GAS FOR TOMORROW

Published on February 12, 2014 um 11:46

Summary of your idea

Gas For Tomorrow is an initiative that we are eager to undertake, whereby we will be providing lasting solutions to energy crisis in Rwanda. The focus of this project is to collect biodegradable waste materials so that we may feed them in a medium sized biogas digester to produce biogas. The biogas so produced will be compressed in 3.8 kg cylinders which will then be distributed to different households, restaurants, schools, small manufacturing businesses, and to other potential biogas users. People in remote areas of Rwanda suffer lack of access to reliable energy, as they spend almost $120 for charcoal only in a year while they earn approximately between $500 and $600 in year. In this earning, they may need to pay for education, foods, clothes as well as saving for foreseeable reasons. The solution that we intend to bring will be safe and environmental friendly, and the use of biogas will allow them to cut their spending on traditional heating methods as each filled cylinder with 9 to 12 months life span will be sold at $32. Our plant will be located in Kitabi sector, in the south province of Rwanda, because that area is highly vulnerable and people don't have access to energy. Again, in this area, there are many restaurants and small manufacturing businesses which generate enormous wastes, which are also added to tea wastes from the nearby tea processing company. These wastes cause diseases related to improper sanitation. All these different kind of soft materials also decompose and emit methane and other potential greenhouse gases in the atmosphere thus contributing to the global warming effects. Our project therefore, is to capture those gases and turn them into something profitable and important to the society, instead of letting them go to dirty our atmosphere.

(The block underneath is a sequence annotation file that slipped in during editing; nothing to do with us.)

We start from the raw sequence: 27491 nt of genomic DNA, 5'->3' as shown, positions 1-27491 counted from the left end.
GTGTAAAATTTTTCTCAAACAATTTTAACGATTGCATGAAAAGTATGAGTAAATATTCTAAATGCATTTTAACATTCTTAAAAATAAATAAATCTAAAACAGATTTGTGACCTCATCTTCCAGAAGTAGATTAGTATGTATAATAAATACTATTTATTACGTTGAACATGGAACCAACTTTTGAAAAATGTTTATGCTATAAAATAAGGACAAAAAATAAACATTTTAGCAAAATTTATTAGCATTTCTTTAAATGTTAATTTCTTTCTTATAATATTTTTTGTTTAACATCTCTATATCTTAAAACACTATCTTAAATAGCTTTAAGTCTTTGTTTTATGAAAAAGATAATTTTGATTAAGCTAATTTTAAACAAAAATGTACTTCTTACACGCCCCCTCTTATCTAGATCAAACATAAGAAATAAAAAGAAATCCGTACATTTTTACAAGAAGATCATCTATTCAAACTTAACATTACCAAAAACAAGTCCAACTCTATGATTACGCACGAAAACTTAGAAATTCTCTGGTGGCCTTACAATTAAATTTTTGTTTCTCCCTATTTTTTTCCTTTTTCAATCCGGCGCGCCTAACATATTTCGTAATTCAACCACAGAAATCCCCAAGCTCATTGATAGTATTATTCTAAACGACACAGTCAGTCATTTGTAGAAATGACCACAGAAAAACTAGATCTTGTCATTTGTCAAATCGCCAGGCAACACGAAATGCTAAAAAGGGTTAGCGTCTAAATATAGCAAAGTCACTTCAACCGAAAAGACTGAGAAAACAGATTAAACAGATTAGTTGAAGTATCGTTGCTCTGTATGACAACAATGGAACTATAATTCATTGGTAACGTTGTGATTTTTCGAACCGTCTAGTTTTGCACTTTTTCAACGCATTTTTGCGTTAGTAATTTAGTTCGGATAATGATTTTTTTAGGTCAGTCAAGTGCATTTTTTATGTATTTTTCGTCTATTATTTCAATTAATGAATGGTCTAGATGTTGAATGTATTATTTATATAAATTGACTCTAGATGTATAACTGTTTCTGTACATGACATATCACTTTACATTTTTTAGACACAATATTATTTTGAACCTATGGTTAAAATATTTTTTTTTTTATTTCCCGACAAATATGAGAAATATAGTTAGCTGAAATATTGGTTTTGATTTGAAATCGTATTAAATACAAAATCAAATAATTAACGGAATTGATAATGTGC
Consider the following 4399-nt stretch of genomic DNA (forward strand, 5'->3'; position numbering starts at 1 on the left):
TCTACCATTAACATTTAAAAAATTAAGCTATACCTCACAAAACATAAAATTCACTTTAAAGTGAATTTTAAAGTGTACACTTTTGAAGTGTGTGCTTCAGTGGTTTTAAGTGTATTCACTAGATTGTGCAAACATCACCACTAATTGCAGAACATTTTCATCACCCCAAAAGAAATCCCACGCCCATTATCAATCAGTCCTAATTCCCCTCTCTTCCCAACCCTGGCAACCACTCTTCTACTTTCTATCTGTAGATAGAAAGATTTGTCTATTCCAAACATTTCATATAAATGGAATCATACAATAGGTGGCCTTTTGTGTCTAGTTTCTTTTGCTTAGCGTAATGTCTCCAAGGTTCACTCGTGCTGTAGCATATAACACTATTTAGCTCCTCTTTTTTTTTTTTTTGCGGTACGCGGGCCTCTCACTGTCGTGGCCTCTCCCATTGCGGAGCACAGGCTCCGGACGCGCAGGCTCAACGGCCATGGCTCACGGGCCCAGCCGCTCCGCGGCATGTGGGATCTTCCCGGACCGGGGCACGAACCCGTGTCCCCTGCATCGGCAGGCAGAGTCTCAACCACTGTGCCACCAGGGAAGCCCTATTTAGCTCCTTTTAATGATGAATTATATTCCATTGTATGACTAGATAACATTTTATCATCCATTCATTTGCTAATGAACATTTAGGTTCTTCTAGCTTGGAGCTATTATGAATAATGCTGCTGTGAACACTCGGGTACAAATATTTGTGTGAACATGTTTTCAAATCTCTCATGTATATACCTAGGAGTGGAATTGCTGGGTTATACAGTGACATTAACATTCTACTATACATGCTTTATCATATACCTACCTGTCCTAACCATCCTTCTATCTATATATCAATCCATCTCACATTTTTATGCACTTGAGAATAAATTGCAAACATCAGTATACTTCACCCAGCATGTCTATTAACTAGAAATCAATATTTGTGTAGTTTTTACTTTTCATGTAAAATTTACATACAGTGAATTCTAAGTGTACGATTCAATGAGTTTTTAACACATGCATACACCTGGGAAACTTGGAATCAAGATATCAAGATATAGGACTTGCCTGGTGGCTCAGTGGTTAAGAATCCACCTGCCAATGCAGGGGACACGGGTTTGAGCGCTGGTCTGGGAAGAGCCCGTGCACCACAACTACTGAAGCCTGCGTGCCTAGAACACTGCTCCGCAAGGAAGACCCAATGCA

Expected impact of your idea on sustainable development